DARRELL, Sir Edward (1465/66-1530), of Littlecote, Wilts.

Published in The History of Parliament: the House of Commons 1509-1558, ed. S.T. Bindoff, 1982
Available from Boydell and Brewer



Family and Education

b. 1465/66, s. of Sir George Darrell of Littlecote by 2nd w. Jane, da. of William Haute of Bishopsbourne, Kent. m. (1) Jane, da. of Sir Richard Croft of Croft Castle, Herefs., 2s. inc. Edmund 2da.; (2) by 12 Feb. 1493, Mary, da. of John Radcliffe, 6th Lord Fitzwalter; (3) 3 Apr. 1512, Alice, da. of one Flye of Suss., wid. of Edmund Stanhope, 1da.; suc. fa. 21 Mar. 1474. Kntd. 16 June 1487.2

Offices Held

Sheriff, Wilts. 1489-90, 1493-4, 1497-8, 1509-10, 1519-20; keeper, Hungerford park, Wilts. 1490-d.; master of the game, Aldbourne chase, Wilts. 1499-d.; j.p. Wilts. 1502-d., Berks. 1512-14; knight of the body by 1511-15 or later; commr. subsidy, Wilts. 1512, 1514, 1515, 1523, 1524, musters 1513, enclosures 1517; other commissions 1495-1505; v.-chamberlain, household of Queen Catherine of Aragon.3


The Wiltshire branch of the ancient and widespread family of Darrell sprang from William Darrell, under treasurer of England in the reign of Richard II. His son Sir George Darrell, who became keeper of the great wardrobe to Edward IV, died early in 1474, leaving as his heir an eight year-old son Edward. The sole surviving inquisition shows that Sir George Darrell had held the manors of Hockwell and Putteridge Bury in Hertfordshire, but these were only a fraction of his property: in January 1478 the escheators of London, Berkshire and Wiltshire were ordered to restore the Darrell inheritance, including Littlecote and eight other manors in Wiltshire, to the use of Edward Darrell during his minority.4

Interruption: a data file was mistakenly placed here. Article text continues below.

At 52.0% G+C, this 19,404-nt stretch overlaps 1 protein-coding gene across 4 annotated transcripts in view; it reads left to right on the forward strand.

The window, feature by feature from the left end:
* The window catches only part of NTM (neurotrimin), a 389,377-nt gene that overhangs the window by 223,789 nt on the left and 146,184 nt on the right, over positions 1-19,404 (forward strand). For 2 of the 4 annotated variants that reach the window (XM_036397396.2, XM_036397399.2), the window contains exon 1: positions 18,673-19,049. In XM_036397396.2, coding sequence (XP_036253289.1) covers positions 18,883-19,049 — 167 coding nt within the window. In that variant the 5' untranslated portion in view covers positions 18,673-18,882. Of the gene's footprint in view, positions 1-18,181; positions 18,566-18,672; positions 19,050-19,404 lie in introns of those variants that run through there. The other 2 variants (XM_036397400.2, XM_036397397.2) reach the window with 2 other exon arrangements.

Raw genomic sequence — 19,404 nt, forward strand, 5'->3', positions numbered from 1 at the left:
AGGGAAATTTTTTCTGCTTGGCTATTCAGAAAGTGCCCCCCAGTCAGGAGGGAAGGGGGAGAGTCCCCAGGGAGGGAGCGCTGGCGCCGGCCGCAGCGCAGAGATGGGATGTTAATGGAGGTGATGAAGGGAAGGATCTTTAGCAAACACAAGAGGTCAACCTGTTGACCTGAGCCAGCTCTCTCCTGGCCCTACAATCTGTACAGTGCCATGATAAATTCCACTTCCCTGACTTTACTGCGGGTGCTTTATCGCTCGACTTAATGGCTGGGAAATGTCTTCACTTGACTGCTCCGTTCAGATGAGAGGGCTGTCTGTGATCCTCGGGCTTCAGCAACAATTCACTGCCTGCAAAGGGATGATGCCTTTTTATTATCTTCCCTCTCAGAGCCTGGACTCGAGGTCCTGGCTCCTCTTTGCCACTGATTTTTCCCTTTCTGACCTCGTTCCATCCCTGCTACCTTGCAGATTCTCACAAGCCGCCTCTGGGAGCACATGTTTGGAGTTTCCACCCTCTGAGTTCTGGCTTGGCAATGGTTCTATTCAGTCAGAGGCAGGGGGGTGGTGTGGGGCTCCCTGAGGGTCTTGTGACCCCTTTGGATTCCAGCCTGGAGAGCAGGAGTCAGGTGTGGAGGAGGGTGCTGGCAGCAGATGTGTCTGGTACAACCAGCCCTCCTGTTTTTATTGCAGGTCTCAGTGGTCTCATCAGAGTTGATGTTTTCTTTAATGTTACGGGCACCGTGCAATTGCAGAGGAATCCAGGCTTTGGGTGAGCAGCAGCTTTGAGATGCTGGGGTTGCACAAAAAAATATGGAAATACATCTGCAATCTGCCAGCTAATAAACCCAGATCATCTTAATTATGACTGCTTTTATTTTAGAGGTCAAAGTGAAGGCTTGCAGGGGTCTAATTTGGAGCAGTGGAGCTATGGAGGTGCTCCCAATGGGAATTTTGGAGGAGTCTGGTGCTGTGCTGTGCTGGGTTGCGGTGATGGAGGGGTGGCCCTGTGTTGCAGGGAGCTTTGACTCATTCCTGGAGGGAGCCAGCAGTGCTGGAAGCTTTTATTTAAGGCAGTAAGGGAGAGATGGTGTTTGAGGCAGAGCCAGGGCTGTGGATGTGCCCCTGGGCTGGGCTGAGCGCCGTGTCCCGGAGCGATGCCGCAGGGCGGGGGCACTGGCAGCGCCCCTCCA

Despite his Yorkist background, Edward Darrell prospered under Henry VII. He had barely come of age when he was knighted at the battle of Stoke, and in October 1489 he was described as the King’s servant when granted an annuity of £20. In Wiltshire, where he was first pricked sheriff a year before his uncle Constantine Darrell was, he quickly achieved an ascendancy which lent itself to abuse: while sheriff he seems to have committed various trespasses, and numerous depositions by the under keepers of Savernake forest, of which his brother-in-law John Seymour was warden, show him hunting with impunity over the King’s preserves. He none the less stood well with the King, before whom he jousted triumphantly at the celebration of Prince Henry’s creation as Duke of York in 1493.5

The accession of Henry VIII brought Darrell momentary risk in the form of an allegation that he and his nephew Henry Long were among those whom Edmund Dudley had summoned to London in an attempt to seize power. The danger past, he resumed his upward progress. In the late King’s funeral procession, through London to St. Paul’s, he bore the royal standard as ‘knight mourner’; two years later he was a pall-bearer at the burial of the infant Prince Henry; and in April 1512 the King made his customary gift of 6s.8d. at Darrell’s third marriage. In the following October Darrell was listed among the English captains who were to sail with the expedition to France, and although early in the next year the King wrote to him about military measures to be taken in Wiltshire he must afterwards have crossed to France, for in January 1514 he received wages as a King’s ‘spear’. In July 1517 he attended a royal banquet at Greenwich and on 25 Nov. he was said to have been appointed vice-chamberlain to the Queen, in which capacity he accompanied her to the Field of Cloth of Gold. His own lands lay near several crown estates which were granted to successive Queens as part of their jointure.6